Canberrans may not be able to travel internationally just yet, but tickets to ancient Greece are up for grabs.
The National Museum of Australia marked its reopening post-lockdown on Friday with its ticket release for the upcoming summer blockbuster, Ancient Greeks: Athletes, Warriors and Heroes.
The exhibition, which will run from December 17, explores the themes of competition through sports, politics, drama, music and warfare through more than 170 objects from the British Museum's peerless collection.
"The thing about ancient Greece is that we recognise ourselves in the lives of the ancients," museum director Mathew Trinca said.
"If you look at the great stories and the great narratives of ancient Greece, and what we know of that life 2000 years ago and beyond, they teach us about even confronting challenges and dealing with the sorts of circumstances that we've had today. And to have faith in the human qualities of resilience, persistence and thoughtfulness that gets us through.
"I think, in that way, it might just be the show for the times."
Ancient Greeks is the fourth in a series of British Museum exhibitions at the National Museum, the latest of which was 2018's Rome: City and Empire. This latest exhibition was originally set for last summer, however, coronavirus delayed it by a year.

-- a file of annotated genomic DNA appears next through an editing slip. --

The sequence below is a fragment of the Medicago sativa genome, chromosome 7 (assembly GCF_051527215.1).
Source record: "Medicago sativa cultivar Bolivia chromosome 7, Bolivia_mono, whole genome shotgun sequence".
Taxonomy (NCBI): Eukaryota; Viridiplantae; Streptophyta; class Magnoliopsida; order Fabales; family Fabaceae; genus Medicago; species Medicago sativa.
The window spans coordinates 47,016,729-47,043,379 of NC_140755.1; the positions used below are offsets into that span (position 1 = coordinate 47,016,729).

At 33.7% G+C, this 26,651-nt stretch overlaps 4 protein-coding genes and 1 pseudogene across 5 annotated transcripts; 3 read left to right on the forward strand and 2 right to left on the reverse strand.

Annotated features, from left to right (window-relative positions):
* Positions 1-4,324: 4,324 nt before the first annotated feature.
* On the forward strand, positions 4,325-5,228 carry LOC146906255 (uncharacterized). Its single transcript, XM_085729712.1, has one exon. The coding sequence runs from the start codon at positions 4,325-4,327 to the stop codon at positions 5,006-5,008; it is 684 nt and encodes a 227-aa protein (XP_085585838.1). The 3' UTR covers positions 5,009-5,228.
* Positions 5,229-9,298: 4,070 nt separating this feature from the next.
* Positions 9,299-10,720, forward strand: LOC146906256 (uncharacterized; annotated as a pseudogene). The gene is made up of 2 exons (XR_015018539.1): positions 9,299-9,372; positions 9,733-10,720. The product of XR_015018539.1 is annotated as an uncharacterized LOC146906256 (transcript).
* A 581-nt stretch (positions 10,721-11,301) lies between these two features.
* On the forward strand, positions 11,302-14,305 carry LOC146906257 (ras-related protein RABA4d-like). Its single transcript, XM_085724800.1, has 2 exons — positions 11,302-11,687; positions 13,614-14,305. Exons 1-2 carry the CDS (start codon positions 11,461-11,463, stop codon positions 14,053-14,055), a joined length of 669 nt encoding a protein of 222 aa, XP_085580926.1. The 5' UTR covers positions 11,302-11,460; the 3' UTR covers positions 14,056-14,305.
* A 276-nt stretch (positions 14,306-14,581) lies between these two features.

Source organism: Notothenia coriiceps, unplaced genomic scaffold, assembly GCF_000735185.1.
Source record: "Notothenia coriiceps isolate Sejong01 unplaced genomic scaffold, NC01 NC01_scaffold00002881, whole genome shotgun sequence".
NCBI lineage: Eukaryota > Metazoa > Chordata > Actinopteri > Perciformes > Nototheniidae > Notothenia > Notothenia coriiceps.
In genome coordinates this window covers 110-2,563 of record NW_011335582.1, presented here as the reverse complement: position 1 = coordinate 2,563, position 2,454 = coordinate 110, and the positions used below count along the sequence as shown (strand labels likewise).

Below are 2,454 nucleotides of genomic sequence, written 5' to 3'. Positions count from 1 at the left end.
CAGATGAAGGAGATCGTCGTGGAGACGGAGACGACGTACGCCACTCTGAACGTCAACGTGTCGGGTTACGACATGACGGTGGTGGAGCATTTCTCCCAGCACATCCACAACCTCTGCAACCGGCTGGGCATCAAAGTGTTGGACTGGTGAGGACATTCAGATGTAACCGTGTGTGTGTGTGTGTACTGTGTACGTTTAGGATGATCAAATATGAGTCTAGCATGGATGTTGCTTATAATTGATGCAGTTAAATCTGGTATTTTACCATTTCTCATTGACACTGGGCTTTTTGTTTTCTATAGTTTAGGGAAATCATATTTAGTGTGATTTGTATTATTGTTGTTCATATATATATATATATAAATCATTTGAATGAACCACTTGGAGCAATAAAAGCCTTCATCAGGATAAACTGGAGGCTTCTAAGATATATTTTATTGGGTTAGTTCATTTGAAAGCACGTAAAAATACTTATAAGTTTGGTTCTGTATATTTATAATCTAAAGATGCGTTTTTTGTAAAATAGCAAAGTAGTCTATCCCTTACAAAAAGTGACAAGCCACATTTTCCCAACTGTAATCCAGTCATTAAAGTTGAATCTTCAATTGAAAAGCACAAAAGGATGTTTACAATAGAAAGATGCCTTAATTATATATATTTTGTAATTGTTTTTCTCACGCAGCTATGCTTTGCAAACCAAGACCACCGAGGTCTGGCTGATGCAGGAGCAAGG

Key objects in Ancient Greeks include black and red figured ceramics featuring finely drawn depictions of athletes, gods and citizens; marble and terracotta works; statues and reliefs; bronze figurines, weapons and armour; toys and games; fine gold jewellery; and coins. Together, the items will showcase how the ancient society influenced modern life.
"To be able to open the doors just before Christmas on this blockbuster will be important," Dr Trinca said.
"In so many ways, it'll be important as part of the whole of the east coast opening up and knowing there is a destination here and it's worth coming to Canberra to see this show and by extension, the other institutions.
"This is about recovering Canberra's place as the cultural capital of the nation."
While the opening of the new exhibition is still more than a month away, it didn't stop people gathering at the front of the museum on Friday, eager for it to open its doors for the first time since August.
To mark the occasion, Paul House, a local Ngambri (Kamberri) custodian, performed a smoking ceremony in the museum's forecourt and musicians from the popular Greek act, Kefi Band played in the foyer.
"It's exciting in the sense that we get back to doing what we should be doing, which is being open and serving people," Dr Trinca said.
"The community of the museum needs it because you realise just how much we've missed these sorts of things that are simple, but a part of who we are as a community - to have our great institutions open again."
- Ancient Greeks: Athletes, Warriors and Heroes shows from December 17 until May 1, 2022. Tickets are available from nma.gov.au.
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